I was illustrating that the quality of Mpeg4 at 18mb/s+ should be sufficiently close to H264 at that rate as to to make it a non issue for consumers (though H264 is preferable from a prosumer view point and recording excessive on screen movement). This was the disappointment with the original HDV 720p that used Mpeg2 instead.

While h263 and H264 are under the same name, they are substantially separate, and what we call Mpeg4 is H263, or simpler Mpeg2 in a Mpeg4 framework (as I hear with cheap cameras). H264, or AVC, is named such to separate it from it's poorer brother. So, referring to the newer codec as H264, and the older as Mpeg4, as it has been known, is less confusing standard of naming. In reality, they could have name Mpeg2 as Mpeg1 advanced, mpeg3, as mpeg 1 more advanced, mpeg 4 as Mpeg1 Latest, and Mpeg 4 Part 10 as Mpeg1 current and so on upto Mpeg 10 (what was that one). But this naming scheme they have adopted for Mpeg4 is confusing, and needs to be tamed, but they ran out of numbers, because of the scheme they used. Why give authoring multi-media frame works a separate Mpeg number etc (which I seem to remember they did, was it Mpeg 7 or Mpeg 10) when they could say Mpeg4 Author Multimedia, or Mpeg Author Multimedia 1, then the numbers for newer codecs need never run into each other. The thought of Mpeg4 being the most advanced form of compression possible is preposterous, there are a few good alternatives that could benefit more from the techniques in Mpeg4/h264, even my own techniques on the drawing board are more advanced aiming for a minimum of 10:1 lossless, upto 100:1 a possibility (believe me, even a number of so called professionals doing this work are not so bright, there is a lot more potential then trying to get blood from sand) and much higher for visually lossless) and so, they would all require there own separate numbers if adopted. So they needed to reserve the number scheme, for basic compression codec progression.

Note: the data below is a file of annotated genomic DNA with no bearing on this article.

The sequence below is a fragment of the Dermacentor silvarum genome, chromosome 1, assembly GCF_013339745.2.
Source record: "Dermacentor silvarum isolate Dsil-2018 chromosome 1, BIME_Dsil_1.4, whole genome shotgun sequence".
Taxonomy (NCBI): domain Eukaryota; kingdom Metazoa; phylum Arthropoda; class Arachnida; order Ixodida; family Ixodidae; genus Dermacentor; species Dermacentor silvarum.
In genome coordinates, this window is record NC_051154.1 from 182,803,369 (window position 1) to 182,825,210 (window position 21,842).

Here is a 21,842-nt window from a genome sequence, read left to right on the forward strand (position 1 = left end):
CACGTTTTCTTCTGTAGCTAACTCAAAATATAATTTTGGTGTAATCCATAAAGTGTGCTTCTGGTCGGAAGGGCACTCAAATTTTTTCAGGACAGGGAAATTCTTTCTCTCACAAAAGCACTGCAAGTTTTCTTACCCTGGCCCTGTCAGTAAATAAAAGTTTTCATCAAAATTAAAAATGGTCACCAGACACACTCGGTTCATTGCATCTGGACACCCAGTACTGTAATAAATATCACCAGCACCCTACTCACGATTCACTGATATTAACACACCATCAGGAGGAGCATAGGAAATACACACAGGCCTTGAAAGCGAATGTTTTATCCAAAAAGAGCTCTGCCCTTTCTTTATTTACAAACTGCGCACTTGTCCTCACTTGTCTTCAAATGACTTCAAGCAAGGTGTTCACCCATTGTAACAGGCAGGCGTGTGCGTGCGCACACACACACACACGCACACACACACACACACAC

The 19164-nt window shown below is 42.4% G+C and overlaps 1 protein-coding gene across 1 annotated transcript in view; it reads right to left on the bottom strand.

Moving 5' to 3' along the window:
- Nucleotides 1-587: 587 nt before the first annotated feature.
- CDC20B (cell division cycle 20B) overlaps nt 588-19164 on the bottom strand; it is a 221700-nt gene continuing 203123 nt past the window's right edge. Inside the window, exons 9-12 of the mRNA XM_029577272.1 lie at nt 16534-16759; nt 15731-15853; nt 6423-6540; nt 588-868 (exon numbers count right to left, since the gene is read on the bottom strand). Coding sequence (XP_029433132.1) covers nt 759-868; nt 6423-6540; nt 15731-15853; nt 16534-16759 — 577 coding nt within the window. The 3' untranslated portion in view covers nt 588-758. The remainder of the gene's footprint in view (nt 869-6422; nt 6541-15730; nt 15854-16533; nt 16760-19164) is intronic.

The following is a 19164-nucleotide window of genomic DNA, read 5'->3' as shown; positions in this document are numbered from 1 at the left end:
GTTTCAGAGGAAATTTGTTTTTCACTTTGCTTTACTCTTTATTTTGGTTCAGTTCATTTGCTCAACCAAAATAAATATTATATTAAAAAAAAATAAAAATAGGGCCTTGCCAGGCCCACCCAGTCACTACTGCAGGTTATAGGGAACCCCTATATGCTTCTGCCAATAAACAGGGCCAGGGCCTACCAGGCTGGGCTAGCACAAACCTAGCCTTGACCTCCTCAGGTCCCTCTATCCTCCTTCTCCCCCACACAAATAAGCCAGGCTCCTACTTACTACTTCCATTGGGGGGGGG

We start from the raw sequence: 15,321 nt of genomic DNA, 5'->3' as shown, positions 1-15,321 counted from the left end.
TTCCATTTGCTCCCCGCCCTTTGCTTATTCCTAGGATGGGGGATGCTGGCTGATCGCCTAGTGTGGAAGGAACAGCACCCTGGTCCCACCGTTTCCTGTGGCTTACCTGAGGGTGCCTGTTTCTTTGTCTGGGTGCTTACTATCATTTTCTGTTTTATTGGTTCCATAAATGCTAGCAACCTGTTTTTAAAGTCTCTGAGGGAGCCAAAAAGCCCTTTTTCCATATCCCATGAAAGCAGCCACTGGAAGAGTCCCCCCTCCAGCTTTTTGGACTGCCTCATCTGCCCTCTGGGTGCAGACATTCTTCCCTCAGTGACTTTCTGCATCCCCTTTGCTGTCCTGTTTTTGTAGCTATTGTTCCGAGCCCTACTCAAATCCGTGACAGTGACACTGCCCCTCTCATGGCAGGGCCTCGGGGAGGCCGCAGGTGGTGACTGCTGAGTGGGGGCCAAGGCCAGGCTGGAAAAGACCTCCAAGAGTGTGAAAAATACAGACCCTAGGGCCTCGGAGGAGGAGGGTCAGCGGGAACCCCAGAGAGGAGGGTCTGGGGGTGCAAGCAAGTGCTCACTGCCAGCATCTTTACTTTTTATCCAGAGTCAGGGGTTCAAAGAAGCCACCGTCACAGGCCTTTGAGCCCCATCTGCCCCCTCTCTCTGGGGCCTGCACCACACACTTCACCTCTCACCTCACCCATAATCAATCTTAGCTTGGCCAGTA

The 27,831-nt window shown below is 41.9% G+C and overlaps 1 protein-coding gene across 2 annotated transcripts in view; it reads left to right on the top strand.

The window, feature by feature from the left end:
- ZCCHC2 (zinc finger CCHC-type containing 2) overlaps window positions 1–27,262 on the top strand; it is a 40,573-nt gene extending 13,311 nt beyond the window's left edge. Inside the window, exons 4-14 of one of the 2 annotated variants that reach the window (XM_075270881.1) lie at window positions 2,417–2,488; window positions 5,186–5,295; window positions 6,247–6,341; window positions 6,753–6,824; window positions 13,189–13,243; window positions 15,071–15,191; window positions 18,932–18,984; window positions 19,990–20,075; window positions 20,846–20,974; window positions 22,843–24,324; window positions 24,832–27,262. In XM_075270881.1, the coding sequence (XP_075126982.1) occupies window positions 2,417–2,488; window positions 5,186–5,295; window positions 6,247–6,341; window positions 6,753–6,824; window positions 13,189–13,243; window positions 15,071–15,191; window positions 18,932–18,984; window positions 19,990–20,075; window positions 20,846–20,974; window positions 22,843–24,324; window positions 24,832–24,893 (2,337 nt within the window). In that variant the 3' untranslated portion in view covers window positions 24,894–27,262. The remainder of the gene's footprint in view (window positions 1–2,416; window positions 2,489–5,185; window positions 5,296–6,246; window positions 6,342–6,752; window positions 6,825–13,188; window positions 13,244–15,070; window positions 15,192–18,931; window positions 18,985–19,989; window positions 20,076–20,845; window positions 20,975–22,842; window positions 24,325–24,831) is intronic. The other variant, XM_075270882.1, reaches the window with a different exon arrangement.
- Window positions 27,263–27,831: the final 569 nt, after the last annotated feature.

Second re-edit:

My comments on quality issues have mainly to do with practical and professional concerns over using Mpeg4 (and to a lesser extent H264) as a acquisition codec. While as a distribution codec they can be coaxed into holding up descent consumer grade quality (especially compared to present, not future h264 based, HDTV standards) they fall short on the quality they need for editing that produces generational loss, or for the grade of quality that is needed by prosumers, and for pro video quality (visually lossless cinema and true lossless being above these). I suspect that HD disks and future HDTV will reach this further level of quality, which I think that the 18mb/s AVCHD camera format is aimed at. The other big problem is motion on low bitrate streams, even for h264, but because of better compression techniques in h264, hopefully the quality should be more sufficient. The most direct way to compensate for this is more bandwidth on hand.

For instance, Kaku Ito, over at dvinfo, posted his crash cam footage from his HD1, the first true motion test I have seen (a quick mountain bike ride through forest and then the camera breaks it's mount and goes spinning away off the bike). He repressed this down to a lesser bit rate H264 SD stream. While the de-blocking algorithm makes it look interesting in an arty way (smudgy areas) which is not so bad for a consumer, the footage suffers from a number of compression related issues, it is well worth reading my amateur analysis of it there. It is uncertain (you would be better able to tell) as to what compression problem is caused by what, but he aims to put two short native footage sections there. Maybe only a h264 codec could produce sufficient footage at 18Mb/s in such an extreme circumstances, but even at 25mb/s Mpeg2 still produces staircase ripples in a pond, and odd waves at sea, that I noticed the HD1 9mb/s Mpeg4 does better.

http://www.dvinfo.net/conf/showthread.php?t=68191

So, I see Mpeg4, and preferably h264, as a nicer package then HDV for handling motion and low light noise (another thing that causes the Mpeg4 9mb/s a lot of macro blocking trouble) in consumer footage at the same bit rates (9mb/s Mpeg4 is not sufficient, and I do not trust H264 at that rate either).

The software you suggested, isn't that the one that uses the GPU to accelerate the encoding of H264, that is one of the future things I meant as hardware acceleration, but there is also discrete hardware acceleration I know of through discussions (but consider it vaporware until it ships).

re-edit please refer to the two re-edits I am doing above, this is only the first one.

Second re-edit above.